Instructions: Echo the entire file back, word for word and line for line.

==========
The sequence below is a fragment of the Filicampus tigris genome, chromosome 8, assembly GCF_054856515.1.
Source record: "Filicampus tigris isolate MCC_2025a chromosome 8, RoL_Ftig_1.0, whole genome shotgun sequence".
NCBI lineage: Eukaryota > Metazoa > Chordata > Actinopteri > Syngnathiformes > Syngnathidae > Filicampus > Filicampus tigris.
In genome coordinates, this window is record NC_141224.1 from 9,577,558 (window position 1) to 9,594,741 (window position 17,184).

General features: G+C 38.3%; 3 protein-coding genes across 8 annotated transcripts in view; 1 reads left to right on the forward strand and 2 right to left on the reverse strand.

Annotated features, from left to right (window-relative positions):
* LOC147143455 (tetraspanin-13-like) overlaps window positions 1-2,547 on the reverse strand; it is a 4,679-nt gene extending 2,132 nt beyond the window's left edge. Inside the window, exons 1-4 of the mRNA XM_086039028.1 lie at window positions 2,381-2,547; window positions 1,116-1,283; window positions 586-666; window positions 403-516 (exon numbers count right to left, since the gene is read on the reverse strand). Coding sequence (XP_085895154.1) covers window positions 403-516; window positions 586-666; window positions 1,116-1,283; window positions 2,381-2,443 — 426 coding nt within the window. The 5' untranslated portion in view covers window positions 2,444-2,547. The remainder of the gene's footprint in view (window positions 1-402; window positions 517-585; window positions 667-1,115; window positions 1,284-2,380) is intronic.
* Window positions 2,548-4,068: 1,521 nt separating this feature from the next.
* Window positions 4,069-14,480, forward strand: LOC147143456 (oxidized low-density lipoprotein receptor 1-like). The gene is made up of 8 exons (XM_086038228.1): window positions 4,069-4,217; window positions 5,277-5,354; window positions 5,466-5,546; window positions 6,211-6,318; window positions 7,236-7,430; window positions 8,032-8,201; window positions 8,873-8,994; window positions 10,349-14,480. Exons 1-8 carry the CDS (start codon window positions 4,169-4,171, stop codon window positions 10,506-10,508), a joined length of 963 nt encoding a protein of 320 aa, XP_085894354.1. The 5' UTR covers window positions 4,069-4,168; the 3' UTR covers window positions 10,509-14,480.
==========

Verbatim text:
The sequence below is a fragment of the Filicampus tigris genome, chromosome 8, assembly GCF_054856515.1.
Source record: "Filicampus tigris isolate MCC_2025a chromosome 8, RoL_Ftig_1.0, whole genome shotgun sequence".
NCBI lineage: Eukaryota > Metazoa > Chordata > Actinopteri > Syngnathiformes > Syngnathidae > Filicampus > Filicampus tigris.
In genome coordinates, this window is record NC_141224.1 from 9,577,558 (window position 1) to 9,594,741 (window position 17,184).

General features: G+C 38.3%; 3 protein-coding genes across 8 annotated transcripts in view; 1 reads left to right on the forward strand and 2 right to left on the reverse strand.

Annotated features, from left to right (window-relative positions):
* LOC147143455 (tetraspanin-13-like) overlaps window positions 1-2,547 on the reverse strand; it is a 4,679-nt gene extending 2,132 nt beyond the window's left edge. Inside the window, exons 1-4 of the mRNA XM_086039028.1 lie at window positions 2,381-2,547; window positions 1,116-1,283; window positions 586-666; window positions 403-516 (exon numbers count right to left, since the gene is read on the reverse strand). Coding sequence (XP_085895154.1) covers window positions 403-516; window positions 586-666; window positions 1,116-1,283; window positions 2,381-2,443 — 426 coding nt within the window. The 5' untranslated portion in view covers window positions 2,444-2,547. The remainder of the gene's footprint in view (window positions 1-402; window positions 517-585; window positions 667-1,115; window positions 1,284-2,380) is intronic.
* Window positions 2,548-4,068: 1,521 nt separating this feature from the next.
* Window positions 4,069-14,480, forward strand: LOC147143456 (oxidized low-density lipoprotein receptor 1-like). The gene is made up of 8 exons (XM_086038228.1): window positions 4,069-4,217; window positions 5,277-5,354; window positions 5,466-5,546; window positions 6,211-6,318; window positions 7,236-7,430; window positions 8,032-8,201; window positions 8,873-8,994; window positions 10,349-14,480. Exons 1-8 carry the CDS (start codon window positions 4,169-4,171, stop codon window positions 10,506-10,508), a joined length of 963 nt encoding a protein of 320 aa, XP_085894354.1. The 5' UTR covers window positions 4,069-4,168; the 3' UTR covers window positions 10,509-14,480.